The conduit defined by the cutouts 20 a and 20 b and the corresponding attached manifold rings 9 forms a first inlet manifold 120 for the fluid entering the heat exchanger core 70. The conduit defined by the cutouts 24 a and 24 b and the corresponding attached manifold rings 9 forms a second inlet manifold 124 for the fluid entering the heat exchanger core 70. The conduit defined by the cutouts 25 a, 25 b and the corresponding attached manifold rings 9 serves as an outlet manifold 125 for fluid exiting the heat exchanger core 70. Because the contact surfaces between the exterior matrix elements of adjacent cells 60 are not bonded, the cells 60 present little resistance to the independent thermal growth between the manifold stacks.
The assembled heat exchanger including the heat exchange core 70 further includes external ducting 41, 42 (see
In operation, as best seen in
The second fluid 27 enters from a direction normal to the flow path of the first fluid 31, splits around the exterior of the manifold 125 and flows over lands 28 on opposite sides of the center manifold 125. The second fluid 27 flows through the heat exchange matrices 21 and 23 as well as 52 and 53 (see
In the depicted embodiment of
The duct work 42 may be attached to or pressed against the heat exchanger core 70 to collect and guide the second fluid 27. In
The first fluid 31 may be a low temperature, high-pressure fluid and the second fluid 27 may be a high temperature, low-pressure fluid. By way of example, waste heat in a relatively low-pressure fluid 27 can be recovered via thermal transfer to a high-pressure 31 fluid passing through the interior matrices 29, 30 within the interior volumes of the heat exchange cells 60. In a preferred embodiment, the first fluid 31 may be a working fluid such as compressed air for expansion through the turbine stage of a turbomachine, for example, to generate electrical and/or rotary shaft power and the second fluid 27 may be high-temperature, low-pressure turbine exhaust gas. Preferably, as best seen in
The previously described heat exchanger core may require additional structural support if the first fluid 31 is at an elevated pressure relative to the second fluid 27. Commonly, this may be accomplished through the use of tension bars or tie-bar, or a surrounding structural case. This technical challenge is further complicated when the second fluid inlet and first fluid outlet temperature are at a high temperature where creep and oxidation are pronounced. Such a temperature threshold is known to those working in this field to be in the range of about 500 to 1000 C (900 to 1800 F) for metallic alloys. For example, the expansion associated with a 500 C differential between the low temperature manifolds 120, 124 and the center high temperature manifold 125 may be approximately 7 mm (0.27 in). If rigidly restrained, this strain could result in damaging stress levels within the core 70.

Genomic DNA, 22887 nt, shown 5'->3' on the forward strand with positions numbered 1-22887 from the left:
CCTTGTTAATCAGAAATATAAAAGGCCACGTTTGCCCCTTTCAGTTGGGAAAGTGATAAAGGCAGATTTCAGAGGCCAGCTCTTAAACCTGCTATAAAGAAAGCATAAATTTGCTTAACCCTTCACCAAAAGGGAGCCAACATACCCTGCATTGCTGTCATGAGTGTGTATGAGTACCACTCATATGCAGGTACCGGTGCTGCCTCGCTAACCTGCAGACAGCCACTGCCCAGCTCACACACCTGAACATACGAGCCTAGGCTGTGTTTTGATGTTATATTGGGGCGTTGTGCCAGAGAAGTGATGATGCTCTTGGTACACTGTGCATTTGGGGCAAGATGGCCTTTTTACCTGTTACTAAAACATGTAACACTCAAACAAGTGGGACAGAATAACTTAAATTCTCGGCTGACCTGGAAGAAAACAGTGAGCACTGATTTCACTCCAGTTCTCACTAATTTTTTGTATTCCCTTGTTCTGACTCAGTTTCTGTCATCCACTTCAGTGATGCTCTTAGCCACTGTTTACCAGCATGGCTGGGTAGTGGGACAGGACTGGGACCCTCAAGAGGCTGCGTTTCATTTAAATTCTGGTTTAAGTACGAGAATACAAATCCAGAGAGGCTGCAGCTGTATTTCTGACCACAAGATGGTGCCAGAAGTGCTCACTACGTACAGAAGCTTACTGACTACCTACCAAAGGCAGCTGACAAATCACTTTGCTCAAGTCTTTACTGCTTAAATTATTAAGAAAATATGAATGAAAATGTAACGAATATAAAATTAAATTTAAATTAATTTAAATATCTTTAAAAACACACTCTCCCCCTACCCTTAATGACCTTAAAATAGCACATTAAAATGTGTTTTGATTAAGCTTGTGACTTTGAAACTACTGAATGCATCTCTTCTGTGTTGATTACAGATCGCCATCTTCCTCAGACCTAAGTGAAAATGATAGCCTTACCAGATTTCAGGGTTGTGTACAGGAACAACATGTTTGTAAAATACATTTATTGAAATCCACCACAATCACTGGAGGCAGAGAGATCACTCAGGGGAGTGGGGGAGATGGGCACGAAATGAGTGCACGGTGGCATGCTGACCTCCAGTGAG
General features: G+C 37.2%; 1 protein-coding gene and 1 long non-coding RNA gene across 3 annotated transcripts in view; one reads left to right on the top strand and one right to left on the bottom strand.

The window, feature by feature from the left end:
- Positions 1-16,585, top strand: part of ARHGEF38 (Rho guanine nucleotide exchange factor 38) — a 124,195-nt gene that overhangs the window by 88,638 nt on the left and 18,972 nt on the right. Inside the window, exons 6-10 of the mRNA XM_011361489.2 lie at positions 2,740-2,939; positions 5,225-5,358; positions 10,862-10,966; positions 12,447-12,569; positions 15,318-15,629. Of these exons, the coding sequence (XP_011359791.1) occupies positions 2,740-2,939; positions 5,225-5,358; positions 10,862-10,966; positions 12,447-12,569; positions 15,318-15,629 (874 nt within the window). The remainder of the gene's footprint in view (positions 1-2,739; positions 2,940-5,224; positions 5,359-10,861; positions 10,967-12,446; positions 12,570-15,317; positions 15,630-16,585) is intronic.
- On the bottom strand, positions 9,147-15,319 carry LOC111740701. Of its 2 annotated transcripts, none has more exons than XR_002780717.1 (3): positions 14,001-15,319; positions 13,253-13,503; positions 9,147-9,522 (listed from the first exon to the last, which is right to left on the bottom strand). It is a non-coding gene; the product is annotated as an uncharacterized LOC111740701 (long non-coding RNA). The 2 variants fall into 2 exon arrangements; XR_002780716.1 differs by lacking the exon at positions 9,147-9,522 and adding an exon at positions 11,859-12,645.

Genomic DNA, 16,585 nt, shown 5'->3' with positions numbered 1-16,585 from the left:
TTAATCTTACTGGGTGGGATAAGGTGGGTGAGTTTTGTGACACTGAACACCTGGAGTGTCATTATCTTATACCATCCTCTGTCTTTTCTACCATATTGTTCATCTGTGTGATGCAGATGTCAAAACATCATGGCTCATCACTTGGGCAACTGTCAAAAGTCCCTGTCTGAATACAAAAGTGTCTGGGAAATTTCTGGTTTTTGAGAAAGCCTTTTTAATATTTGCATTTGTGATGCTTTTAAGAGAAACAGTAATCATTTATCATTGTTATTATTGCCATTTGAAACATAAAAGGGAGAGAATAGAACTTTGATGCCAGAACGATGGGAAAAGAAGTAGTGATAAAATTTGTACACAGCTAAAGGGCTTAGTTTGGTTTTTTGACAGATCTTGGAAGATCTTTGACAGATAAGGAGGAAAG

Also, the first fluid 31 is presumed to be at an elevated pressure relative to the second fluid 27. Further, in this example the core assembly 70 is fastened to a base plate 35 with openings 54, 56 for the first fluid inlet and an opening 55 for the first fluid exit 47, which may be a pipe sealed to the manifold 125 and located at the base 35. Inlet pipes 45, 46 are sealed to the manifolds 120, 124. The pipes 45, 46, and 47 may be via a flange of normal joining means to enable the supply of the first fluid to and from the heat exchanger.
The opening 55 may be oversized with respect to the conduit 47 and the gap there between may be filled with an insulating material to prevent a loss of heat from the core 70. The openings 54 and 56 may be oversized with respect to the 45 and 46, respectively, to permit the core 70 to freely expand during heating.
The internal pressure of the first fluid 31 is counteracted by threaded tie-rod 1, installed in each of the manifolds 120 and 124. The tie-rods 1 pass through an upper structural spoked arm or “spider” 16 and a similar spoked arm 10 to enable the stack of cells to be clamped or compressed with a modest pre-load by turning tension nut 4. A pressure head, cap, or plate 3 is installed on both cool inlet manifolds 120, 124, leaving the opposite end for the intake piping 45, 46. A shoulder, flange or tab 37 on the pipe 45 and a tab 48 on the pipe 46 provide a means of aligning and supporting the core 70 on the base. It will be recognized by one skilled in the design of high temperature equipment that there are various means to enable low resistance slippage between tabs 37, 48 and respective pipes 45, 46 to accommodate thermal growth of the heat exchange core.